The tower is a little wider than the one in the picture I have (for ease of construction) and it's based on a Morris AA tractor (with the ammo boxes removed and some sides added) not the 30cwt(?) in the picture, but there is no mistaking what it is and it will make a good, and different, FOO stand.
The tower is made out of wire pins (the uprights), and thin card (red stuff) soaked with superglue. The metal bit at the top is a turret lid and this was the key to construction: I pushed 4 holes it in a 'square' pattern and glued the pins in these first, the other end of the pins were glued into holes in the resin casting - square, no-wobble solid from the start.
The figure is the upper half of a British officer and the legs of a German motorcyclist. The AA tractor and figure are FoW.
If you are wondering why they built them. The Western Desert is dead flat in most places and there are no tall buildings (not many buildings actually); if you wanted 'high ground' to observe from you had to take it with you.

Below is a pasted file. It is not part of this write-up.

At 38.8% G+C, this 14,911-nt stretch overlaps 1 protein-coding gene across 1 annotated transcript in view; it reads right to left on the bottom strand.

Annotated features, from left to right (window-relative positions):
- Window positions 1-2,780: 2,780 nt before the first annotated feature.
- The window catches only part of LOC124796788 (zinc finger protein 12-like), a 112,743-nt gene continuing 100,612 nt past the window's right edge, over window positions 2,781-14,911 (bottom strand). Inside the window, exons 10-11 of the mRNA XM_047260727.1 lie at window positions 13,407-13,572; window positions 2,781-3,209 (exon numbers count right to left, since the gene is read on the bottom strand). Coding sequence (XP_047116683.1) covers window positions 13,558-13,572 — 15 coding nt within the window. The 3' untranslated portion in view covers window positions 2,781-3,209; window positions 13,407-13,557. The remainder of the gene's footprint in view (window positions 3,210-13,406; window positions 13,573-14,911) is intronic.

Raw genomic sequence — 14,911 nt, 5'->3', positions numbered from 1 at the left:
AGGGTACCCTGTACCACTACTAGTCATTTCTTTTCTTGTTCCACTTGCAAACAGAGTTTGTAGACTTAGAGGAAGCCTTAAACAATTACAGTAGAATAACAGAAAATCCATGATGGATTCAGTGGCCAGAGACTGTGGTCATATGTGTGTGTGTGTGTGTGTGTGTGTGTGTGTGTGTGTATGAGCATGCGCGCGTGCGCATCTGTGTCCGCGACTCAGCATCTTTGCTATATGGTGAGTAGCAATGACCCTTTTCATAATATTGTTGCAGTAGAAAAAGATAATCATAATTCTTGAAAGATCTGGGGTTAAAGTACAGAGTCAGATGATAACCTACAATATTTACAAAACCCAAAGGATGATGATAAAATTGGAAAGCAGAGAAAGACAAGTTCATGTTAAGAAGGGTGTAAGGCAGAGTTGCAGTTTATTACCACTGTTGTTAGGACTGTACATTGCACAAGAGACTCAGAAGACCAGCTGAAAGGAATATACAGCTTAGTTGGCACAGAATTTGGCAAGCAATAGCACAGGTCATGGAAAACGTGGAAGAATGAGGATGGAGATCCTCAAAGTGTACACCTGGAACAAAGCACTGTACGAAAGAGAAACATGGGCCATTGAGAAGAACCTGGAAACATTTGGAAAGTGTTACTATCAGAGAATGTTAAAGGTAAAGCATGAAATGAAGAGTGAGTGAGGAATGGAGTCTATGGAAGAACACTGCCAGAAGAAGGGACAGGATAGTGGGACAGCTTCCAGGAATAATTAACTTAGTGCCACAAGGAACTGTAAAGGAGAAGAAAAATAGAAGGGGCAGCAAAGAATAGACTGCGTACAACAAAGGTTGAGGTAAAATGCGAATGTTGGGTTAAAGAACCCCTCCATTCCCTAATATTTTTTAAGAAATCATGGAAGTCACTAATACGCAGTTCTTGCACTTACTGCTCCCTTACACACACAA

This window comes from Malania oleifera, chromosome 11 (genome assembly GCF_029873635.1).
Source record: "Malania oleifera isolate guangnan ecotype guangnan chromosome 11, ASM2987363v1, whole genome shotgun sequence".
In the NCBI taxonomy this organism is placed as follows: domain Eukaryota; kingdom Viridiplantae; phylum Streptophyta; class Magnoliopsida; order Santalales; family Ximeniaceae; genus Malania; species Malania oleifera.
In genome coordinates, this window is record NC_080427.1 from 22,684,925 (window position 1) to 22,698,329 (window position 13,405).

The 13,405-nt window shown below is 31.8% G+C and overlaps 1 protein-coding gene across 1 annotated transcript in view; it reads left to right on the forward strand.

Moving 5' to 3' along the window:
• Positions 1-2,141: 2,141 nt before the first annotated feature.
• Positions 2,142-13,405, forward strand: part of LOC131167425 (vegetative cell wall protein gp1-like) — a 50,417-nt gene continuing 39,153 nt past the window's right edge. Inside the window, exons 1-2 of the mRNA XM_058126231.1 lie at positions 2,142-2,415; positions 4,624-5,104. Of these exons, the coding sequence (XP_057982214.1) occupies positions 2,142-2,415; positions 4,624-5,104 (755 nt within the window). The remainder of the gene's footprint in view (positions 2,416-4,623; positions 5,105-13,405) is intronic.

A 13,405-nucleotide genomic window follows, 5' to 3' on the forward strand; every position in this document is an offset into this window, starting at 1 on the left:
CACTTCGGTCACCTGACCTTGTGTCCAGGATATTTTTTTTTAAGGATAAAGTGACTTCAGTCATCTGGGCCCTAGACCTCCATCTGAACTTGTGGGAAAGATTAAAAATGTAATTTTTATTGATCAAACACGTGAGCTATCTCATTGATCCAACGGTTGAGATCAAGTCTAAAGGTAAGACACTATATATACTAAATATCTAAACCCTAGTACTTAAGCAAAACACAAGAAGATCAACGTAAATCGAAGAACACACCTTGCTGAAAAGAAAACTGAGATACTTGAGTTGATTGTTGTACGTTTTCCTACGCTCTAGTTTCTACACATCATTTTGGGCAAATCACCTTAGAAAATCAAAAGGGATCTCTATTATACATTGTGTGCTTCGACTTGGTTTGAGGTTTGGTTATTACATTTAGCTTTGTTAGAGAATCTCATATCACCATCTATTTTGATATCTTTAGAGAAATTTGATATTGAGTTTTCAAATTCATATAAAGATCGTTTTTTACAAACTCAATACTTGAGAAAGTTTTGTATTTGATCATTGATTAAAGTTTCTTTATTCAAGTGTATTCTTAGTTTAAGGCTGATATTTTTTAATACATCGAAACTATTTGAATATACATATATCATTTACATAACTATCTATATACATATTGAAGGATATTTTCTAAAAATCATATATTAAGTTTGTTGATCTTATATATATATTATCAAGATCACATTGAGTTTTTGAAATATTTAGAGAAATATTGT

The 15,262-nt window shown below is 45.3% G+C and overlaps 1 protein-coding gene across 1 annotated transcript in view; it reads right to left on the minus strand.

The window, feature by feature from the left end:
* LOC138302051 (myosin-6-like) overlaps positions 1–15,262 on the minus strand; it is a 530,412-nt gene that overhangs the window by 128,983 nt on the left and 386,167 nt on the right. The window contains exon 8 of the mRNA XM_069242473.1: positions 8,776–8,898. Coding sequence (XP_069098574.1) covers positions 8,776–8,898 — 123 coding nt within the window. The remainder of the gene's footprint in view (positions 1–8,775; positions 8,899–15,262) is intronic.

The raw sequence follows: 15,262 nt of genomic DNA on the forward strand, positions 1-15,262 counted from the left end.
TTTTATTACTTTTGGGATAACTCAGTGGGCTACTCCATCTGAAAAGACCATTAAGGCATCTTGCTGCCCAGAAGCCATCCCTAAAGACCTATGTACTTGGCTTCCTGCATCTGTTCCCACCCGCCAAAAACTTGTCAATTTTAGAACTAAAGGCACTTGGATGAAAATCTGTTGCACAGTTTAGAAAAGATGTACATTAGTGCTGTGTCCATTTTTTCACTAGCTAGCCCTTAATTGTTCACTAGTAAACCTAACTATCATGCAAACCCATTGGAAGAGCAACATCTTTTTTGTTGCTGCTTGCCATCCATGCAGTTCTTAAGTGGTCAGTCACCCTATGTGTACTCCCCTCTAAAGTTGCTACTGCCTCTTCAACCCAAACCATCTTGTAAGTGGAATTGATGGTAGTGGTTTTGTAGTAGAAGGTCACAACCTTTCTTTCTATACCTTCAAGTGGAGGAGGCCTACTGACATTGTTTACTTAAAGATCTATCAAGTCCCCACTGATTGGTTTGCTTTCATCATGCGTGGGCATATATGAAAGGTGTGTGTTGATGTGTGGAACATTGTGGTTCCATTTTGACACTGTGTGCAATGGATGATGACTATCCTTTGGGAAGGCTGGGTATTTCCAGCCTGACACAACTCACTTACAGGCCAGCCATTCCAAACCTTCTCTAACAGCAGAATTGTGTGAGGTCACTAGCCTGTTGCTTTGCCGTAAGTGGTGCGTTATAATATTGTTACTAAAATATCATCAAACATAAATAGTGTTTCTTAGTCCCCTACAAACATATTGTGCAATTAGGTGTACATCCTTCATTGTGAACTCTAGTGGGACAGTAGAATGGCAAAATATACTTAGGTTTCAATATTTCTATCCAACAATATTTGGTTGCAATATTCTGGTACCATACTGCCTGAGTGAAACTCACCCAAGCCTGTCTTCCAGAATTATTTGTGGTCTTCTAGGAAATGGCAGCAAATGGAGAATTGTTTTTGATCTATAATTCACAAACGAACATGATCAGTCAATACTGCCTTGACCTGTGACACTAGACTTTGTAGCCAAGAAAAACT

Friday, 29 October 2010

Some bits and pieces

Recently I have been emmensely busy with work, the chaos caused by having the builders in (and subsequent decorating by yours truly with a much bigger brush!) and family life in general. I've also been putting the finishing touches to an article or two - the first, my rules for ancient naval warfare " Fleet of Battle" will be out in Wargames Illustrated next month (complete with playing counters). Consequently, this blog has been neglected of late - it will be for another month or so. But I have had time, just, to take a few shots of the basing I'm using for my desert stuff.

Bases are 2mm MDF (bought in 4 x 3 foot sheets - 5 for £20 - from a picture framing materials supplier), with painted 'sand and glue' texturing, woodland scenics coarse turf, and grass tufts by Mininatur. Minis are FoW.

First up, a British 'battle group' HQ stand - my C-in-C.

My first Germans - 2x 8.8cm flak guns and prime movers.

Monday, 20 September 2010

First WWII units

This weekend I took a break from the Punic Wars and painted a few vehicles and guns for 22nd Armoured Brigade Group, Nov 1941. (But don't worry - I'm now back with the Punic Wars project.). I'm still waiting for my sheet 2mm MDF so they are unbased. The first units are:

2nd RG Hussars Regiment- 10 Crusader Mk1.

Anti-tank battery 102nd AT Regiment - 2 2pdr portee and 1 truck

C Battery 4th RHA - 2 25pdr, 2 Quad tractors, 2 limbers, 1 truck, 1 AOP in carrier (this piece is a standard FoW carrier which has had extra radio equipment, a telephone-cable spool [rear], a scratch built rangefinder and 'map' [for easy table ID], and an extra crew member added), and 13 25pdr crew - 6 per gun plus battery officer.

Now back to the project.........................